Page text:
James Bond Wiki
James Bond Wiki
Casino Royale (BW Small) (3) NovelFilmGraphic NovelSoundtrackSongCharactersLocationsReleases
Other Versions Tab (1)

Casino Royale is a television adaptation, released in 1954, of the novel of the same name by Ian Fleming. Its main significance to Bond fans is that it represents the first attempt at a screen adaptation of a James Bond novel, around eight years before EON Productions took up the reins with Dr. No. It is also the first of three screen adaptations of Ian Fleming's novel Casino Royale, with two cinematic versions succeeding it: the psychedelic comedy version of Casino Royale in 1967 and a more serious, updated Eon version in 2006, over fifty years later, marking Daniel Craig's debut.

Though Casino Royale is regarded as the first onscreen appearance of the character James Bond, it changes the nationalities of many of the main characters and he becomes an American agent with "Combined Intelligence". However, it is worth mentioning that the other two adaptations of Casino Royale also diverge significantly from the novel, albeit in very different ways. Despite these changes, the 1954 Casino Royale is by far the closest to the novel in terms of the time it was set.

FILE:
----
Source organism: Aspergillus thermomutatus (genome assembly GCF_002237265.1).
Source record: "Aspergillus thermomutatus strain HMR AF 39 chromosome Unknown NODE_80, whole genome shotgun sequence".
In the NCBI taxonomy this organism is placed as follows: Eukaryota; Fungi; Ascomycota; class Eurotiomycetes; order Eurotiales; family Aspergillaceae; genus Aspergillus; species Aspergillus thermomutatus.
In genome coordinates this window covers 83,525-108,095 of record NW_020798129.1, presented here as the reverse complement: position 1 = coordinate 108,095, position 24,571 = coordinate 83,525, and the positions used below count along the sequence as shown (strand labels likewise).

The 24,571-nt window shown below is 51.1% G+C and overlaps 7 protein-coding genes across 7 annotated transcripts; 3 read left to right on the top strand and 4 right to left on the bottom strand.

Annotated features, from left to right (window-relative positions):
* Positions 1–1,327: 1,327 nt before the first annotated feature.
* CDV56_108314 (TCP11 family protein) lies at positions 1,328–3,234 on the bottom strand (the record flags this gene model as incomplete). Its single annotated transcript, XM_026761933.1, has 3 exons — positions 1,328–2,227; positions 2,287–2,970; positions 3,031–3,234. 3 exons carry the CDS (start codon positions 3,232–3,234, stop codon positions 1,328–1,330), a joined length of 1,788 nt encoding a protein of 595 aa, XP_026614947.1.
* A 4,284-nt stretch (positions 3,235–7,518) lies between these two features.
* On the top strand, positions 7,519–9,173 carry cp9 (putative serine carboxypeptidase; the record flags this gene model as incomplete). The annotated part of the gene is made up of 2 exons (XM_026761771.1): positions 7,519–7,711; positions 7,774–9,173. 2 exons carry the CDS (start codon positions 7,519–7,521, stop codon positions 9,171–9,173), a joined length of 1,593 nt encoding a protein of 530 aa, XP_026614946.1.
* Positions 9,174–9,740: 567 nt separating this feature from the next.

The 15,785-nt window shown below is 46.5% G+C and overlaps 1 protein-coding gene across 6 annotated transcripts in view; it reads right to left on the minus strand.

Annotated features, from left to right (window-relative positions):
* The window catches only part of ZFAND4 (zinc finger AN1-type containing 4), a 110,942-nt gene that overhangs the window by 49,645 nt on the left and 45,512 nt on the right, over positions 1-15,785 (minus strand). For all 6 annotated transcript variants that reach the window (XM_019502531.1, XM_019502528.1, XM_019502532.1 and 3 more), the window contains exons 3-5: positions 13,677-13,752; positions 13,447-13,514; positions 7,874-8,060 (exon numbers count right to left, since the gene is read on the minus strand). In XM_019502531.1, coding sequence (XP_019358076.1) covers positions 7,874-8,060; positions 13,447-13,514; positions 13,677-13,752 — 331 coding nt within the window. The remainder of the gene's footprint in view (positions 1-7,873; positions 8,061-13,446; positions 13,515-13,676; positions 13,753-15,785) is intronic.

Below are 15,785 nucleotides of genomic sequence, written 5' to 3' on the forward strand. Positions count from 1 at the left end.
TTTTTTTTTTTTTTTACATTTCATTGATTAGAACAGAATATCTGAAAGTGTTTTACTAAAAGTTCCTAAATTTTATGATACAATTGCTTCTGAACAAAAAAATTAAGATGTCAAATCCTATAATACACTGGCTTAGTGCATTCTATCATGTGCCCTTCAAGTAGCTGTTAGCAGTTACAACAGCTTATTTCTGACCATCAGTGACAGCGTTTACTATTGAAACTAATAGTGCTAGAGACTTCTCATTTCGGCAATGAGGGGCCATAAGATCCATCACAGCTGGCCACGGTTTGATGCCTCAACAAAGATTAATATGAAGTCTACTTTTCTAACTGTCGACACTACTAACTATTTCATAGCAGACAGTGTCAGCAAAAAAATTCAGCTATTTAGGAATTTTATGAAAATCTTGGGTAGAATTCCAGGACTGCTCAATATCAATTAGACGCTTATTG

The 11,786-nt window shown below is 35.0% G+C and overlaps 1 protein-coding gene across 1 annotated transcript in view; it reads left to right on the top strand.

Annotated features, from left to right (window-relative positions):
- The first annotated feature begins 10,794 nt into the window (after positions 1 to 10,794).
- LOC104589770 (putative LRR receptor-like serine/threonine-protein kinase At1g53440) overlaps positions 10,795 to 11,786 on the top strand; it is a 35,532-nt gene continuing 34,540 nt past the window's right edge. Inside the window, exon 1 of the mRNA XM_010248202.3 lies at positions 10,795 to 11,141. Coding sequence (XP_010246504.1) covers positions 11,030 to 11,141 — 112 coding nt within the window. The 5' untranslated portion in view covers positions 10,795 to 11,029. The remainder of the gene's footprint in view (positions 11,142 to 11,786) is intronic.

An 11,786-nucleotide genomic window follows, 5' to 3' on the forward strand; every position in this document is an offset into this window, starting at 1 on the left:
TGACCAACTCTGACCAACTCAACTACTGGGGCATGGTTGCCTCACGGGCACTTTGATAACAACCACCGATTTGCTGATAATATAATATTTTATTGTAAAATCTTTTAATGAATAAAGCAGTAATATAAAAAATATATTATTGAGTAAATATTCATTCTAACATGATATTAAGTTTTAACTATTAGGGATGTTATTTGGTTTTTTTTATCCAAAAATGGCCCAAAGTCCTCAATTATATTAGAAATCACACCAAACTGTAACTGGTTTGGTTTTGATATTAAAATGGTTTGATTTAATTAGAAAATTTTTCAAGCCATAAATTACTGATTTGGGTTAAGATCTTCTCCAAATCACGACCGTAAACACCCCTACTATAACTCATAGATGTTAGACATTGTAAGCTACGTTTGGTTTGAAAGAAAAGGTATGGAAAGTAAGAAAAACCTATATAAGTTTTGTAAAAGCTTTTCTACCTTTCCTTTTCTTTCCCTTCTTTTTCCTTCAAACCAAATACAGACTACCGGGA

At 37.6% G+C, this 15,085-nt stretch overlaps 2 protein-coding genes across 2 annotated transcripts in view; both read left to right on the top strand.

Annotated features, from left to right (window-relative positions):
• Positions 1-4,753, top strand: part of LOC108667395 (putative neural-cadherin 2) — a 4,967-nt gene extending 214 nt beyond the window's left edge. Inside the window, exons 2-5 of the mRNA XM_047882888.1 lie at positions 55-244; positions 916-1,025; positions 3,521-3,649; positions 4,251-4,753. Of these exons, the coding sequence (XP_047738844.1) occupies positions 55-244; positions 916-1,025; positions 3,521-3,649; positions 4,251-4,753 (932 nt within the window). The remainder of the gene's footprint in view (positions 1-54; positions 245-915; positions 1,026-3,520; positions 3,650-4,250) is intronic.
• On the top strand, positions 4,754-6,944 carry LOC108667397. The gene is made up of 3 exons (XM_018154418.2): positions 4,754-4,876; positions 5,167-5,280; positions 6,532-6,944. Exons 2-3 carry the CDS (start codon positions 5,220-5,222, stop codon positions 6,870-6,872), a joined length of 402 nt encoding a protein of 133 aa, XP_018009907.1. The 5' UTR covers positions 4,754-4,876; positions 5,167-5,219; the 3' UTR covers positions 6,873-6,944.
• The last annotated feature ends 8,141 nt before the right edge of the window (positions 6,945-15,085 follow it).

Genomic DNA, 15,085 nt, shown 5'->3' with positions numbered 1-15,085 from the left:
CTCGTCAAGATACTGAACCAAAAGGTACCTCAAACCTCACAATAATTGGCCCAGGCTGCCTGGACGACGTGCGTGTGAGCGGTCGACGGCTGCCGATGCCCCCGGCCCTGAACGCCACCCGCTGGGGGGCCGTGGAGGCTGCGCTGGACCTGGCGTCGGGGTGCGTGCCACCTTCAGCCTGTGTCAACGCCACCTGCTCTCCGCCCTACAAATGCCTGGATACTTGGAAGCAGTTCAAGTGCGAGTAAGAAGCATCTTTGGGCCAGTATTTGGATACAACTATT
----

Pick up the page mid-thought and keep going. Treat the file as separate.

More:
The programme was originally broadcast live and in colour, however the only two existing versions are both in black and white due to recording methods.